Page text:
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Pump house and well topic at council meeting

GLENWOOD CITY — The City’s number two well and pump house were again the topic of discussion at the regular Council meeting on January 18th. Over the past several months the City Council has sought input on how to bring the well and pump house up to code. The city had received a DNR report last July about the deficiencies in the facility, which is located near the Community Center.

Last month the Council approved spending $10,520 to have a new pump and well piping updated, but the question remained on what do with the well house and needed equipment to allow the pump to furnish water to the community.

At the January 18th meeting the discussion at the Council table centered on whether to do those improvements on well number two or abandon the site. City Public Works director, Doug Doornink discussed the matter with the Council and stated that the cheapest option was to abandon the site and purchase a generator that would operate the pump at well number three at Hinman Park. He estimated that the cost of a generator large enough to run the pump would cost about $100,000. He gave no figure on what the cost would be to abandon the old site.

But council members seemed to favor having two wells just in case one of them was taken out of service. Doornink reported that if the city had a bad water sample from a well, that well could not be used until it had achieved three clean samples. So without a back up city residents would either have to boil the drinking water or the city would have to furnish bottled water.

Also discussed was because the pump on well number two is the smaller of the two, the city currently has a generator that can operate that pump, if power is lost. If the city decides to keep that facility, it will need to improve the building. Doornink also informed the council that Cedar Corporation had finished doing some elevation work at the site to determine if the building’s floor and wellhead is above the 100-year floor. He noted that both needed to be raised a couple of feet to get them out of the floodplain. But another item that faces the city is that according to the DNR the building also must be above the floodplain so the building can be approached above the water line during a flood.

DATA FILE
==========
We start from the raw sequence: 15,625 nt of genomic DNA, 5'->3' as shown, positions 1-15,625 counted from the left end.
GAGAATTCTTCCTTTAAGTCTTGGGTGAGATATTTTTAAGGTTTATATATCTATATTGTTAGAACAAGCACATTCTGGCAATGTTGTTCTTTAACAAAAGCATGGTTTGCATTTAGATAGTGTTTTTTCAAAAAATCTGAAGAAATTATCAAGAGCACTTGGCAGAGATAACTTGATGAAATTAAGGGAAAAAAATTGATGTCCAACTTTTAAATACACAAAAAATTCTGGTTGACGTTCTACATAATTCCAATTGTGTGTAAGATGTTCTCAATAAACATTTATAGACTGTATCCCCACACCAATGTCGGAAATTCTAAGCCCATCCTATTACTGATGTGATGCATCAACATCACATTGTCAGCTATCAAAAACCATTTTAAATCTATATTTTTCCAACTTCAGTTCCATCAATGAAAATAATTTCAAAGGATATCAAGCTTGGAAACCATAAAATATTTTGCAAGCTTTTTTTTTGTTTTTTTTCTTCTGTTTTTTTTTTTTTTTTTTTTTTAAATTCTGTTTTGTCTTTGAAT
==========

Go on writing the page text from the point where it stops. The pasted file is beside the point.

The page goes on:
Another option the city has is to abandon that site and drill a new well and construct a new well house, but that estimated cost is a million dollars. Doornink informed the Council that they needed to have a plan submitted to the DNR within 90 days.

In other action the Council discussed the raze order that has been issued against the apartment building at 107 Maple Street. City Attorney, Autumn Lindquist informed the Council that the property was in foreclosure and a sheriff’s sale is scheduled for next month. Last month the Council accepted a bid from a Minnesota firm to raze the structure. But the city would pay for the work of demolishing the building and put that amount against the property tax bill on the property. But if taxes are not paid and the county takes over the property the city would be out all the funds that they spend to clean up the lot. Mayor John Larson suggested that the city bid on the property in an attempt to recover some of the money they would spend on razing the building.

In her report about the City Library, Crystal Booth mentioned that the Library will be having a Valentine Celebration with a book and bake sale on February 12 and 13th. She also noted that the library will have a Tech Time and the first is scheduled for Thursday, February 18th from 5 to 7. Two Saturdays have also been scheduled in April and August.

The council was informed about a water leak, Sunday along First Street, and that the city crew was able to shut off the water to a home and that stopped the leak, but the street was covered with ice and the crew took care of that.

The council approved a $100 donation for the Post Prom party, and approved operator’s licenses to Cheri L. Peterson and Lauren E. Cassellius.